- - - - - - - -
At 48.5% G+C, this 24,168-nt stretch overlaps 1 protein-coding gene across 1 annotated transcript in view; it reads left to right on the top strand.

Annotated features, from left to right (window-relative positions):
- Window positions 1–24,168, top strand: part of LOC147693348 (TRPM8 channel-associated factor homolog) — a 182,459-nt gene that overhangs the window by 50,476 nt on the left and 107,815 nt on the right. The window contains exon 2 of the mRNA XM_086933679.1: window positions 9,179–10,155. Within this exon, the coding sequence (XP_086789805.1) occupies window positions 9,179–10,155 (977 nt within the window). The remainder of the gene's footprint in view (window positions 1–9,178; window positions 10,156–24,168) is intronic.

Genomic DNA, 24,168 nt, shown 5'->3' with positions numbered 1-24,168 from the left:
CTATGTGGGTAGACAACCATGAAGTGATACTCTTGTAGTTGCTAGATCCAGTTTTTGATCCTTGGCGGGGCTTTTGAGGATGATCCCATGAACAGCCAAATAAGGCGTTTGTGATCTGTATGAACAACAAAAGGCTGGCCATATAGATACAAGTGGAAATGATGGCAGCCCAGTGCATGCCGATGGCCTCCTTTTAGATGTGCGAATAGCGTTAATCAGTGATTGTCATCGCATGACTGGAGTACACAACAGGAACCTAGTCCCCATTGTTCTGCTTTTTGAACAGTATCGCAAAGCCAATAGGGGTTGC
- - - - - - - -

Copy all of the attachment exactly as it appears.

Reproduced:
At 48.5% G+C, this 24,168-nt stretch overlaps 1 protein-coding gene across 1 annotated transcript in view; it reads left to right on the top strand.

Annotated features, from left to right (window-relative positions):
- Window positions 1–24,168, top strand: part of LOC147693348 (TRPM8 channel-associated factor homolog) — a 182,459-nt gene that overhangs the window by 50,476 nt on the left and 107,815 nt on the right. The window contains exon 2 of the mRNA XM_086933679.1: window positions 9,179–10,155. Within this exon, the coding sequence (XP_086789805.1) occupies window positions 9,179–10,155 (977 nt within the window). The remainder of the gene's footprint in view (window positions 1–9,178; window positions 10,156–24,168) is intronic.

Genomic DNA, 24,168 nt, shown 5'->3' with positions numbered 1-24,168 from the left:
CTATGTGGGTAGACAACCATGAAGTGATACTCTTGTAGTTGCTAGATCCAGTTTTTGATCCTTGGCGGGGCTTTTGAGGATGATCCCATGAACAGCCAAATAAGGCGTTTGTGATCTGTATGAACAACAAAAGGCTGGCCATATAGATACAAGTGGAAATGATGGCAGCCCAGTGCATGCCGATGGCCTCCTTTTAGATGTGCGAATAGCGTTAATCAGTGATTGTCATCGCATGACTGGAGTACACAACAGGAACCTAGTCCCCATTGTTCTGCTTTTTGAACAGTATCGCAAAGCCAATAGGGGTTGC